Evaluating progress in watershed restoration
Long-term watershed monitoring is critical to our restoration programs because it provides an understanding of restoration needs, trends, and the effectiveness of restoration projects. Over time, this information is important for guiding our strategic priorities, reporting on successes and failures, and tracking changes on the landscape that affect the health of local rivers.
For the past decade, we have worked closely with a network of technical advisors to implement monitoring projects focused on specific areas where key questions need to be answered.
Monitoring projects are designed around key indicators of watershed health, such as water quality (e.g., temperature, pH, etc.), stream flow, fish passage, fish habitat, and aquatic insects (macroinvertebrates).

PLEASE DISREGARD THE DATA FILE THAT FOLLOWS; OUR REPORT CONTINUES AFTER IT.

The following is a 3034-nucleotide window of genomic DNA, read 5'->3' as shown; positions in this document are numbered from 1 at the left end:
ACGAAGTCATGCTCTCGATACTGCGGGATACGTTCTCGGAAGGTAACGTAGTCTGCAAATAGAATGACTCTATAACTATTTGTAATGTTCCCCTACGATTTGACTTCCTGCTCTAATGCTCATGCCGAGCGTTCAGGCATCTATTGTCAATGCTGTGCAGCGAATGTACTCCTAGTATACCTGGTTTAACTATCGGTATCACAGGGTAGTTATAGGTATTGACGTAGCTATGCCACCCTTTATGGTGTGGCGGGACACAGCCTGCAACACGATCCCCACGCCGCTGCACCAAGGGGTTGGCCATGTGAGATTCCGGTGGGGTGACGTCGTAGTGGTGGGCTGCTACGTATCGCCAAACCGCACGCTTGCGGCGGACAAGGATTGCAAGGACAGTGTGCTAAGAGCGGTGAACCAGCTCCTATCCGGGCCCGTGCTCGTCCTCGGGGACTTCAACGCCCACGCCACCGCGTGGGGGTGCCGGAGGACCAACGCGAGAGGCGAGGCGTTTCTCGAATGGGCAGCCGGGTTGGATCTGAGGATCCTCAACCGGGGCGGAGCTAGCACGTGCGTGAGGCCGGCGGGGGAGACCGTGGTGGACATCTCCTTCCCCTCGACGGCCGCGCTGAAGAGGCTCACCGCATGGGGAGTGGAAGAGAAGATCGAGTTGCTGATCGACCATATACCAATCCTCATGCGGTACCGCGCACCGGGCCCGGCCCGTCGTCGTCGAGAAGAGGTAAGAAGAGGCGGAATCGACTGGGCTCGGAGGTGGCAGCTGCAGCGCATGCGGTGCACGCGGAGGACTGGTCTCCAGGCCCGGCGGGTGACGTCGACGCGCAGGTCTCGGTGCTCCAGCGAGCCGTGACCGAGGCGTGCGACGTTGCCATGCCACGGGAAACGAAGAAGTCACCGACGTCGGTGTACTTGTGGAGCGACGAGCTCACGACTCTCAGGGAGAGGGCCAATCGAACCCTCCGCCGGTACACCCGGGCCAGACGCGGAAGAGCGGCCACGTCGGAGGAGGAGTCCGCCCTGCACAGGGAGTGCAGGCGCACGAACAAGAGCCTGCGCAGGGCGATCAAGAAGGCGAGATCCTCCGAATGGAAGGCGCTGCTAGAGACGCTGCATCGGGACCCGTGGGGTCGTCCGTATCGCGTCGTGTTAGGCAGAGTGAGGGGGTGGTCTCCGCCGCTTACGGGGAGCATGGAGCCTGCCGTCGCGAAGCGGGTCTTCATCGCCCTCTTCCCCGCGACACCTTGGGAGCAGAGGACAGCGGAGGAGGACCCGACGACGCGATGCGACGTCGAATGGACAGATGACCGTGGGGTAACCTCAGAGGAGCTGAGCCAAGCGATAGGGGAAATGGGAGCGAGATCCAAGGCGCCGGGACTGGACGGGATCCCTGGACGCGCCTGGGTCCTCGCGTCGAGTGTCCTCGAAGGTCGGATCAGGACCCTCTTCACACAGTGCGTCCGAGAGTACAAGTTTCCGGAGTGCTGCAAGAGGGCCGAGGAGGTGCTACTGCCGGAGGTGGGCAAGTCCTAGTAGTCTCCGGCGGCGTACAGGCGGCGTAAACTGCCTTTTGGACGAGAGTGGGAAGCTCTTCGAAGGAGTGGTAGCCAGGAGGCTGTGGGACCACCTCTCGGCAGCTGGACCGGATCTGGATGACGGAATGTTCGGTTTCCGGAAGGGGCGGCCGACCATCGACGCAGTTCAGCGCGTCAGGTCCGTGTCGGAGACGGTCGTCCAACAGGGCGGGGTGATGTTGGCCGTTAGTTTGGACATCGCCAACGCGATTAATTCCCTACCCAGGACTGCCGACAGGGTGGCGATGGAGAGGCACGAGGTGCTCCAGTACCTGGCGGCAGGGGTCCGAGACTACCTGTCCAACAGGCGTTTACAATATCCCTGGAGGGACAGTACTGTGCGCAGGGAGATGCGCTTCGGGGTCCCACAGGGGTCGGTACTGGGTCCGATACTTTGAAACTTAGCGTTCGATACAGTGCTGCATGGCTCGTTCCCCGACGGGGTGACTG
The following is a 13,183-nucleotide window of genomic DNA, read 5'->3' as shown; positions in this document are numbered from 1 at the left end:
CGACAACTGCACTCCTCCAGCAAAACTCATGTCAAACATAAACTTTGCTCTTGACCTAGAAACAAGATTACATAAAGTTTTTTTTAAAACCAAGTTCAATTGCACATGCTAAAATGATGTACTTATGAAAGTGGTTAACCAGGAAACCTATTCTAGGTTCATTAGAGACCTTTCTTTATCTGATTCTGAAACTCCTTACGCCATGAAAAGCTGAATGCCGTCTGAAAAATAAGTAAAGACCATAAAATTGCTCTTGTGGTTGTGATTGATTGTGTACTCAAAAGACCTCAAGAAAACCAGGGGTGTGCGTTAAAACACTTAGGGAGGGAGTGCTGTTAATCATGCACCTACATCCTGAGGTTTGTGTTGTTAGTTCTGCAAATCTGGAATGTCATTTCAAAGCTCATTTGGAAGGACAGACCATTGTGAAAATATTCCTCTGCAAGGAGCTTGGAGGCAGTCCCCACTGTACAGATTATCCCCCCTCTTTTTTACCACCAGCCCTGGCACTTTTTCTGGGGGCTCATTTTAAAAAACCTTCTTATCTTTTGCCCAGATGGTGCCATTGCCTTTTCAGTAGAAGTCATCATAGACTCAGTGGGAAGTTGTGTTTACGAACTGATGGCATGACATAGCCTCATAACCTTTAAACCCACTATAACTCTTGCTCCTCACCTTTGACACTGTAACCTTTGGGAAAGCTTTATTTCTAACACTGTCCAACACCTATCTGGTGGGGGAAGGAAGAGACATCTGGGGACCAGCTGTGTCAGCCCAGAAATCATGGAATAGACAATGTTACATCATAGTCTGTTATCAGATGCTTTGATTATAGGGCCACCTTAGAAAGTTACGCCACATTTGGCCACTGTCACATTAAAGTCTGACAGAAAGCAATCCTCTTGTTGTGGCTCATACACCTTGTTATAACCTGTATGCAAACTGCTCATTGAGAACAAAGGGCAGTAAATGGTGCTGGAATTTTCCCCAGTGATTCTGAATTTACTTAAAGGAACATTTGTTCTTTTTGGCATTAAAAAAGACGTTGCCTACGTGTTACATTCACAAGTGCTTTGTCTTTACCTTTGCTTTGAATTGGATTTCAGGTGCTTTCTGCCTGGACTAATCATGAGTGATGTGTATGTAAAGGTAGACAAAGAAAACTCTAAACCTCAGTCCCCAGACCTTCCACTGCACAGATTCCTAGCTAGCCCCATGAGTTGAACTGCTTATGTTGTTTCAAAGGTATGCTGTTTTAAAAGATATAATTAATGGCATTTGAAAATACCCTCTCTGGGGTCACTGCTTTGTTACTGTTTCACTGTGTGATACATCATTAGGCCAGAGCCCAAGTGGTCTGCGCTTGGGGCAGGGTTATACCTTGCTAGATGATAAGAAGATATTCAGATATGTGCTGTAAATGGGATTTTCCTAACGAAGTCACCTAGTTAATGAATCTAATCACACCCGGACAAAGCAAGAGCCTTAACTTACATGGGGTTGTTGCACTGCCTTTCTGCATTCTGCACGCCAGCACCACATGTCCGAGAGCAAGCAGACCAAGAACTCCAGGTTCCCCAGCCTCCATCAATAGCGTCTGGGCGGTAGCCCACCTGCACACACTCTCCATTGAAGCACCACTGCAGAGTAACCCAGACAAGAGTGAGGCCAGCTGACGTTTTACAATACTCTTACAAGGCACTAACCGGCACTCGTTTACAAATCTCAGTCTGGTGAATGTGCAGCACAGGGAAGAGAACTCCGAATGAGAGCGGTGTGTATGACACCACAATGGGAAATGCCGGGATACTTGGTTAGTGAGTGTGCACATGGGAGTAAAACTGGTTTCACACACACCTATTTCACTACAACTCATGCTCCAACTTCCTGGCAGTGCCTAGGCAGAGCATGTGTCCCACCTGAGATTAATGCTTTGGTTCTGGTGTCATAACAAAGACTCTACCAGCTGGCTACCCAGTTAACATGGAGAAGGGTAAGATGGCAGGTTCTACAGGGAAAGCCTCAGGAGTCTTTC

Overall, we use monitoring to:
- Analyze the status of local rivers and streams;
- Track changes over time;
- Evaluate the effectiveness of restoration projects;
- Identify emerging issues that may affect local fish and wildlife; and
- Inform the community about important issues.
Our work in the Middle Deschutes River is focused on understanding how summer streamflow restoration improves water quality and the health of resident fish populations.
Monitoring in Whychus Creek allows UDWC to evaluate the effects of restoration by tracking long-term changes in physical and biological indicators such as temperature and macroinvertebrates.
Water quality monitoring over the past decade has helped us develop a robust understanding of how our streams are functioning and what restoration needs exist.